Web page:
Misguided Debate over Undocumented Workers Ignores Larger Challenge
By: Lorinda Bullock
NNPA National Correspondent
Originally posted 6/13/2006
WASHINGTON (NNPA) – As the Black community debates whether Hispanic immigrant workers create competition for jobs with low-income African-Americans, the president of the Coalition of Black Trade Unionists says too little attention is being paid to educated immigrants taking
high-tech jobs away from middle- and upper-class African-Americans.
“That is much more of a threat to us than picking lettuce,” said William Lucy, president and founder of the labor group.
There is one facet of the recent immigration bill passed by the U.S. Senate that Lucy said Blacks in technology should be especially concerned about—the 200,000 guest visas the country would allow annually.
Nearly 12 million illegal immigrants live and work in the U.S., according to the Pew Hispanic Center.
Over the last 10 years, the annual quota for the H-1B visas-specifically for highly-educated and skilled immigrants-has fluctuated between 65,000 and 195,000, depending on how well the high-tech and scientific markets were doing.
Under the H-1B visa, immigrant workers can stay in the U.S. for up to six years or even 10 years in some cases. After the first year of the visa, they aren't counted into the annual quota, allowing a new wave of immigrants to enter the country.
Lucy said the increasing number of Blacks earning degrees in technology and engineering don't need to worry about competition from Mexico, but from other countries.
“It's much more dramatic at the high wages,” he said. “These are the jobs that are going to India and Pakistan.”
Legislation recently passed by the Senate would set up a guest worker program, primarily for Hispanics, and allow a pathway to citizenship for illegal immigrants already living and working in the U. S.
A stronger, more punitive bill passed earlier by the House would declare undocumented workers felons and speed their return to their homeland.
Emotions run high on both sides of the immigration debate and it is not yet clear whether the House and Senate can reach a compromise acceptable to both chambers.
National opinion polls show that while African-Americans are generally supportive of undocumented workers, they worry about the possibility of losing jobs.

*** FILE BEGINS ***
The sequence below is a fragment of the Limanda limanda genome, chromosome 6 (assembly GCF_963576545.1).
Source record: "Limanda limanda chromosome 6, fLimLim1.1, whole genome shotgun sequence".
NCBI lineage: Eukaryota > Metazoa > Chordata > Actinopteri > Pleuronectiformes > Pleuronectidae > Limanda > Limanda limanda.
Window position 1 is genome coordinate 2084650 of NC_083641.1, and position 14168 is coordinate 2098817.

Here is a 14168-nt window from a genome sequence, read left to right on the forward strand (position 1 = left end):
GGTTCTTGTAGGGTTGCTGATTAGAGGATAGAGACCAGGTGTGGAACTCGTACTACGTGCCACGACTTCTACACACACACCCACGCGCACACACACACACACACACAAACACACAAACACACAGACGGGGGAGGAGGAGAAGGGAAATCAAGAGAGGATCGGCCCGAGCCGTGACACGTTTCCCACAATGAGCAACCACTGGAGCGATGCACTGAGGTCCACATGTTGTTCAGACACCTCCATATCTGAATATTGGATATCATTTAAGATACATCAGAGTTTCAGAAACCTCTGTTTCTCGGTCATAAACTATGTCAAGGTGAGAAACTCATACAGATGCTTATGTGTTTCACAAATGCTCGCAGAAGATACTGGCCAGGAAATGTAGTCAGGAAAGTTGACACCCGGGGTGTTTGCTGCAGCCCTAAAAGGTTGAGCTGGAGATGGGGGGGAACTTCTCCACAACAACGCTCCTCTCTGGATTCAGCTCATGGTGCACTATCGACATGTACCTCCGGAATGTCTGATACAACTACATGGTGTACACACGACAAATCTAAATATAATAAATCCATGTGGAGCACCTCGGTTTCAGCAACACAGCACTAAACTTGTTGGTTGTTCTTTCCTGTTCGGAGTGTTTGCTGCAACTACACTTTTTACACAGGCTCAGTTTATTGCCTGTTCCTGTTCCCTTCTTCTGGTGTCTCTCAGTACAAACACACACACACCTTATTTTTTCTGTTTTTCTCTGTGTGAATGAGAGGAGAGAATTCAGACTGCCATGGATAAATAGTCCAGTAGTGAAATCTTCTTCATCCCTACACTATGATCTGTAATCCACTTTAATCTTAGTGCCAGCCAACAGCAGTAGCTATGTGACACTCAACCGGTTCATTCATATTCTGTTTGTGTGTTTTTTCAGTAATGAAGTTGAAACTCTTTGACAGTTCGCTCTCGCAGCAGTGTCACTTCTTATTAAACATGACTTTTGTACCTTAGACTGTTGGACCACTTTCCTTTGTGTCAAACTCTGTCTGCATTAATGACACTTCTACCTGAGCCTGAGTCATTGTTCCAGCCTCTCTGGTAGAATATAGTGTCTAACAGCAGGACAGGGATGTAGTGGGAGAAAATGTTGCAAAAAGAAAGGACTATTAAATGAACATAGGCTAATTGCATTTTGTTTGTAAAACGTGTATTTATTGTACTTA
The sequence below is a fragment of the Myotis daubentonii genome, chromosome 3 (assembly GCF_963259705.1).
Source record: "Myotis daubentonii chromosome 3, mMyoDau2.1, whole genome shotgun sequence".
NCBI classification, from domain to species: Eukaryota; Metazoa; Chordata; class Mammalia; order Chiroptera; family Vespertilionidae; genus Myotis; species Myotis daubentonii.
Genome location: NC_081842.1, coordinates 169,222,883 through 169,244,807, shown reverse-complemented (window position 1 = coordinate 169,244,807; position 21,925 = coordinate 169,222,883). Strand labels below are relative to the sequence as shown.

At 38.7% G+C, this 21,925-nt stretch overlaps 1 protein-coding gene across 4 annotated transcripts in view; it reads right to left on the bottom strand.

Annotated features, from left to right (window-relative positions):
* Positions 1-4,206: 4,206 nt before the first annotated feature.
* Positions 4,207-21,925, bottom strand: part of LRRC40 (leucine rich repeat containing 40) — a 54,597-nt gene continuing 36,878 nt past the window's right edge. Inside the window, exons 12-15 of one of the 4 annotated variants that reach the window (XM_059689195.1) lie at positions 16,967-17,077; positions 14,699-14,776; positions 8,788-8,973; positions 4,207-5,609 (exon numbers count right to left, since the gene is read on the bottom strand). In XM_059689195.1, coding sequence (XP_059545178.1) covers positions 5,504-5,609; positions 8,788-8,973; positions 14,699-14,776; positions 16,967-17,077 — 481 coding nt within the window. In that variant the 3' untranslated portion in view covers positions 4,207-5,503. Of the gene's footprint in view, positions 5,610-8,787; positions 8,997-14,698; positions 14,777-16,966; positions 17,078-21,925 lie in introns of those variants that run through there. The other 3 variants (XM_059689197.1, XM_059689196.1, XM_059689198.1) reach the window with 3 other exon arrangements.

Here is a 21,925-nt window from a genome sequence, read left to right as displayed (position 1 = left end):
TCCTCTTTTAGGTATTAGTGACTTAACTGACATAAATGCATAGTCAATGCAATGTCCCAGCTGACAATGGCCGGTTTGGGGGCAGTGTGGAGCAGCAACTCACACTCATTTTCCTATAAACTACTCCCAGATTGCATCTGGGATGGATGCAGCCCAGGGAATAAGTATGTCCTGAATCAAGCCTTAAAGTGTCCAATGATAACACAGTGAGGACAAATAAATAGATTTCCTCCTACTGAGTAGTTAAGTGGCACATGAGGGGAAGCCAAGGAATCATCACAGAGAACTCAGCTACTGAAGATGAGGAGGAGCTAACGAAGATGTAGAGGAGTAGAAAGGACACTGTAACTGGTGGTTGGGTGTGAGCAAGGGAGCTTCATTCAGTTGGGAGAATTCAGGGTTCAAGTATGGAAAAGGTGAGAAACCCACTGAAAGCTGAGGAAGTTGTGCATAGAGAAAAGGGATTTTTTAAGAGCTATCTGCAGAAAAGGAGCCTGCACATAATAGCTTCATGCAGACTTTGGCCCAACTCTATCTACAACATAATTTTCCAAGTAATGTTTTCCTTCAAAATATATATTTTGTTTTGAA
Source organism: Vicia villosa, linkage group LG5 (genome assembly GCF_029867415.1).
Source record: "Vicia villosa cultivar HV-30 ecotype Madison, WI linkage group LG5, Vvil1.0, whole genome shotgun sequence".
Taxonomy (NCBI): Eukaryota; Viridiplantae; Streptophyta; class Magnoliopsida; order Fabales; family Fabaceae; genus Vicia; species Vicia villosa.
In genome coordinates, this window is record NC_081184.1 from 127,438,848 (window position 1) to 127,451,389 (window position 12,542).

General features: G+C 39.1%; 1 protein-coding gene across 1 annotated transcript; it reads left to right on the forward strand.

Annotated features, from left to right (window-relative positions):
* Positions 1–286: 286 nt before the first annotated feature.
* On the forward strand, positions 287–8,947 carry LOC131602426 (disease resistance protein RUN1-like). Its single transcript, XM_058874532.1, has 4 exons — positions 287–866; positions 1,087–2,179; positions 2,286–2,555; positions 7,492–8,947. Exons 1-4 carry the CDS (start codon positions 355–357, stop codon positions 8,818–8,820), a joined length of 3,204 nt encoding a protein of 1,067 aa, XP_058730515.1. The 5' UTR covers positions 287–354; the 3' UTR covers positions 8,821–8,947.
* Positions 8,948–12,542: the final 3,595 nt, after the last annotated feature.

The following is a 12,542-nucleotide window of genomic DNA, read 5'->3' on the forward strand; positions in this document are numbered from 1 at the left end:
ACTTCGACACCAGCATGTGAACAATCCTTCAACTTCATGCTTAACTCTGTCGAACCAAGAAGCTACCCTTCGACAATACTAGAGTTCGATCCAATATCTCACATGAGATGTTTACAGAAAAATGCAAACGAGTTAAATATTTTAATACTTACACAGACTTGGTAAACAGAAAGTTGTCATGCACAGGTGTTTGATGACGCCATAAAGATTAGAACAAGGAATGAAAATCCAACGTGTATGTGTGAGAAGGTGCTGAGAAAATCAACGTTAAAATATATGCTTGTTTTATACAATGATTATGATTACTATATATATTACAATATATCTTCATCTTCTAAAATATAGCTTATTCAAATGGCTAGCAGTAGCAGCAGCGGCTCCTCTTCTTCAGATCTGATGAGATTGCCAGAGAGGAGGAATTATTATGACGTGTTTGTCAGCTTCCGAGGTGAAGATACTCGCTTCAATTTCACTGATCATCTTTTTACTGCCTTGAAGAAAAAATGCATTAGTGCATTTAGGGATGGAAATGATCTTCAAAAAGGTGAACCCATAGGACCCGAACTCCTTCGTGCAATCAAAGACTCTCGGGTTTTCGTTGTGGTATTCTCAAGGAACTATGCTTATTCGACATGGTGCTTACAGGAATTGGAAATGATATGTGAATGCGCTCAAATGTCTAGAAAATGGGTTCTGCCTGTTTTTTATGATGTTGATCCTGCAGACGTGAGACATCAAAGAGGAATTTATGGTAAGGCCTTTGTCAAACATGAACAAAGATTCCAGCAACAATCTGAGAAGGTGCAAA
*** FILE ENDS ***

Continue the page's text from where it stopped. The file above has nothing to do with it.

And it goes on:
Recent data from the Department of Labor shows that despite the creation of 138,000 new jobs in April, the overall Black unemployment rate is 9.4 percent, well above the national unemployment rate of 4.7 percent.
One newly-created group, Choose Black America, believes that unlawful immigration can exacerbate that gap.
“This is not an argument with Hispanics. I don't care who it is. If you have 12 million anybodies coming in, it's going to come out of my pocket,” says a member of the group, Kevin Fobbs, president of the Nation Urban Policy Action Council in Detroit.
“It's not a radical idea to stand up for protecting your children or protecting your community,” he said.
“It's not being racist. It's not being politically incorrect. It's being American.”
Although Fobbs views illegal immigrants as taking from the federal treasury and not giving anything back, the Urban Institute released a study that found the opposite.
In addition to undocumented workers paying sales tax for items they purchase, the Social Security Administration estimates that three-fourths of undocumented workers pay payroll taxes and contribute $6 to $7 billion into a Social Security system they are barred from enjoying.
Bernard Anderson, an economist and professor at the Wharton School of the University of Pennsylvania, said blaming the high Black unemployment on immigrant workers is unfair.
“Their (immigrant) presence in the American labor market has not had a major detrimental effect on the wages and employment of African-American workers,” Anderson said.
According to Anderson, there isn't any statistical evidence to back up the talk of immigrants “stealing” jobs from Blacks.
“Most of it is based on observation and anecdotes. It's not based on systematic research,” he said.
“Either Black workers have left the labor market altogether or Black workers have moved on to other jobs that pay more or pay the same.”
A 2004 study by George J. Borjas, a Harvard University professor of Economics and Social Policy, presents a contrary picture.
“Although the 1980-2000 immigrant influx lowered the wage of White workers by 3.5 percent and of Asians by only 3.1 percent, it reduced the wage of Blacks by 4.5 percent and that of Hispanics by 5.0 percent. The adverse impact of immigration, therefore, is largest for the most disadvantaged native-born minorities,” the study said.
Claud Anderson, president of the Harvest Institute a Washington, D.C. based Black think tank, is deeply concerned about the issue.
“As a direct result of massive immigration, the last 50 years totally eradicated progress Blacks made in income,” he said.
According to the Census Bureau, between 1967 and 1990, there was a 12 percent increase in the Black median family income. Over that same period, Black income relative to White wages remained unchanged.